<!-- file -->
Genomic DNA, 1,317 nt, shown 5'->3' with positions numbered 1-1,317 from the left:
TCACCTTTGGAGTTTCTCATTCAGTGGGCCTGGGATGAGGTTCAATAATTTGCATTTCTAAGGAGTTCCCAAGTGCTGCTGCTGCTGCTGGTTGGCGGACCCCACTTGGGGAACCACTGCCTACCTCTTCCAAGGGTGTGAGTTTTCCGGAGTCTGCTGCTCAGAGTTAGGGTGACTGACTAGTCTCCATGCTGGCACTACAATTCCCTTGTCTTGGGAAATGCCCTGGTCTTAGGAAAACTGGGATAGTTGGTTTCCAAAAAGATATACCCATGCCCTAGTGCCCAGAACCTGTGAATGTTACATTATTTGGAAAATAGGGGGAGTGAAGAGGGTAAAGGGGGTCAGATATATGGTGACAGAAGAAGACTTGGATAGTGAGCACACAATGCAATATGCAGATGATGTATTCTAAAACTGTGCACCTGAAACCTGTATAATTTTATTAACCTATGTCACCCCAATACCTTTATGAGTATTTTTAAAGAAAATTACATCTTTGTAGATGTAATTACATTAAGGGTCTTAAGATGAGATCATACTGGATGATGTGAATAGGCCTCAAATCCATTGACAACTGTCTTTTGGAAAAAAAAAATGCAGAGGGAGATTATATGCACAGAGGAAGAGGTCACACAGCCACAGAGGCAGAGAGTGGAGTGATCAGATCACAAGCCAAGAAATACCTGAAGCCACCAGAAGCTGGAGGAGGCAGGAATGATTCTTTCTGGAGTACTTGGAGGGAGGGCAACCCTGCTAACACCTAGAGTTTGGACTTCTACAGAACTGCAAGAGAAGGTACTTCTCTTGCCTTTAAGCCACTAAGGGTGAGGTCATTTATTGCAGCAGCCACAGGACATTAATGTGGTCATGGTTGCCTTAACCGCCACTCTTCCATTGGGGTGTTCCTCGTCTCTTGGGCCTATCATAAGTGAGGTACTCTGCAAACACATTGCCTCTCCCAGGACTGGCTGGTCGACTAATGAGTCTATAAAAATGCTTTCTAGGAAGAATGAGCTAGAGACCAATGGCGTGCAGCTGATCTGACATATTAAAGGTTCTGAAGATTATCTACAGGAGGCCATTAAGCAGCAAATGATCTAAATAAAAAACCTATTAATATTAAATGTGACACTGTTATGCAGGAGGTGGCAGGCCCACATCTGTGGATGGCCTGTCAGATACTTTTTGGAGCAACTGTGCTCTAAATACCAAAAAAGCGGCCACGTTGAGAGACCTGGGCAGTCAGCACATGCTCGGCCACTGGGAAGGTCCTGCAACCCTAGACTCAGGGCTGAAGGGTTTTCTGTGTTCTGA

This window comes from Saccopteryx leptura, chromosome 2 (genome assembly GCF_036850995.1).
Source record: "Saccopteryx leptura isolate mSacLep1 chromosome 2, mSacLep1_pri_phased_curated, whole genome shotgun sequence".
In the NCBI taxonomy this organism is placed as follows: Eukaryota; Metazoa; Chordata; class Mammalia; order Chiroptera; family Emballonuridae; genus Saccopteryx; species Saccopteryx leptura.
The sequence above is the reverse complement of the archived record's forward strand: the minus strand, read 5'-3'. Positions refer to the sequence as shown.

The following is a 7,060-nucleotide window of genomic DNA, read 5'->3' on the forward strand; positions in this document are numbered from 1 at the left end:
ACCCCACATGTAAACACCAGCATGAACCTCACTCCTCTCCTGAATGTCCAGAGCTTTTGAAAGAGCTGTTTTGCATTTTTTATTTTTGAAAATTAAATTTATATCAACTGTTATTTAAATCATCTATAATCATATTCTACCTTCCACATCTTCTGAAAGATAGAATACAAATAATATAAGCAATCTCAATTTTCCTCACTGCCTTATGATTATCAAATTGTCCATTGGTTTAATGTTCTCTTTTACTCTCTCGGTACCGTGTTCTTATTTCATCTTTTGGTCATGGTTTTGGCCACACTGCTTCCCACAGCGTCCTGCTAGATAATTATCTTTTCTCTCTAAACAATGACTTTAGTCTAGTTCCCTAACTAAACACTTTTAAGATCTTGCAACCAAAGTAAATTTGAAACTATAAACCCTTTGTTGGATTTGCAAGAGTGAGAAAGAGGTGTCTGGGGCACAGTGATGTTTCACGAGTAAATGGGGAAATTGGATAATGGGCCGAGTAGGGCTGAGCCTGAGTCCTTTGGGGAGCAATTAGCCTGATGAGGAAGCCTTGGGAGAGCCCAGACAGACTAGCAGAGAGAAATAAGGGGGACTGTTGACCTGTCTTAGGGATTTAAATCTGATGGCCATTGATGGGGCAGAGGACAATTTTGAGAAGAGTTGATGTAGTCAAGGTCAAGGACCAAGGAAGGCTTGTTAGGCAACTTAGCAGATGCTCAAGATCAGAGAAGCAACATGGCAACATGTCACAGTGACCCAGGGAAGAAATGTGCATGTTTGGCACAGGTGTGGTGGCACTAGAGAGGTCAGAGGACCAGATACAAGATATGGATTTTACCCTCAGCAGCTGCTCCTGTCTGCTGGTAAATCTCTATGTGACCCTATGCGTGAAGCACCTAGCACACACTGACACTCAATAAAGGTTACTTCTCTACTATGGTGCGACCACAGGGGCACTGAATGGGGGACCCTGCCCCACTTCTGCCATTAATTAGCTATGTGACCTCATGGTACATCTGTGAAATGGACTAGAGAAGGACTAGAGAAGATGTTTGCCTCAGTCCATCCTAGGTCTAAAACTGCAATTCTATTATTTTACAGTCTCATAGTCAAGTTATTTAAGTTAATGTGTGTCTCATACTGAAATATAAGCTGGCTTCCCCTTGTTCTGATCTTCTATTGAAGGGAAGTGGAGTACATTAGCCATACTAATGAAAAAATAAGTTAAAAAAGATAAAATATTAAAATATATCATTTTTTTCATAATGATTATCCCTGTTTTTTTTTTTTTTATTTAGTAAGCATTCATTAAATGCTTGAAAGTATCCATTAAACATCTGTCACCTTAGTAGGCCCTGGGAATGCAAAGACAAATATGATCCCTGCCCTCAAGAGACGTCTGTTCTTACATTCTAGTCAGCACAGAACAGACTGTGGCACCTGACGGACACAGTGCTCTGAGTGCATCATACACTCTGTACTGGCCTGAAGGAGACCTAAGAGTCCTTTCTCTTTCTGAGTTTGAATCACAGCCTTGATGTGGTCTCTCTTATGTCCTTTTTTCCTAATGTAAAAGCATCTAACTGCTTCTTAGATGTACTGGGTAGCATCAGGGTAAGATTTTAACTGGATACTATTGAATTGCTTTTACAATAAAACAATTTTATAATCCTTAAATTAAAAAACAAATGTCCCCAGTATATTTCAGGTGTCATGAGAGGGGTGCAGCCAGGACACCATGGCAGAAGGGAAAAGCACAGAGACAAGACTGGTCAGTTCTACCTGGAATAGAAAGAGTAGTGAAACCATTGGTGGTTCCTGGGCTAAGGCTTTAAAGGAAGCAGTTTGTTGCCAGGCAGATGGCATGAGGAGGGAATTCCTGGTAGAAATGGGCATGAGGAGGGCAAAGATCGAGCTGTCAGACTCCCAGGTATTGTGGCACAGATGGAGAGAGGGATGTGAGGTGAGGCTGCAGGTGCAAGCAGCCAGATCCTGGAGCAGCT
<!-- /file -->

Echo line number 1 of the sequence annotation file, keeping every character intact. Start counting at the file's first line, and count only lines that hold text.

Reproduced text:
Genomic DNA, 1,317 nt, shown 5'->3' with positions numbered 1-1,317 from the left: